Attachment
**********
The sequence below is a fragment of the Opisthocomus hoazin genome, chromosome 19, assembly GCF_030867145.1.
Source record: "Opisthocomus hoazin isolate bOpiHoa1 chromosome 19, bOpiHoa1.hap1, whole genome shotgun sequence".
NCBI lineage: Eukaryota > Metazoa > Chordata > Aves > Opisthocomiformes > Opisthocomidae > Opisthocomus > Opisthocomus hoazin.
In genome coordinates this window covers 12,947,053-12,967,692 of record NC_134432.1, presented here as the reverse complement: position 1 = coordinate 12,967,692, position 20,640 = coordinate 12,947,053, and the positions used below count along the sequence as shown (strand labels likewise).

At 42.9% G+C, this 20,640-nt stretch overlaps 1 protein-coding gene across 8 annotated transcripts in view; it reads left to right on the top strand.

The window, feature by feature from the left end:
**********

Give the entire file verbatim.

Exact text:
The sequence below is a fragment of the Opisthocomus hoazin genome, chromosome 19, assembly GCF_030867145.1.
Source record: "Opisthocomus hoazin isolate bOpiHoa1 chromosome 19, bOpiHoa1.hap1, whole genome shotgun sequence".
NCBI lineage: Eukaryota > Metazoa > Chordata > Aves > Opisthocomiformes > Opisthocomidae > Opisthocomus > Opisthocomus hoazin.
In genome coordinates this window covers 12,947,053-12,967,692 of record NC_134432.1, presented here as the reverse complement: position 1 = coordinate 12,967,692, position 20,640 = coordinate 12,947,053, and the positions used below count along the sequence as shown (strand labels likewise).

At 42.9% G+C, this 20,640-nt stretch overlaps 1 protein-coding gene across 8 annotated transcripts in view; it reads left to right on the top strand.

The window, feature by feature from the left end: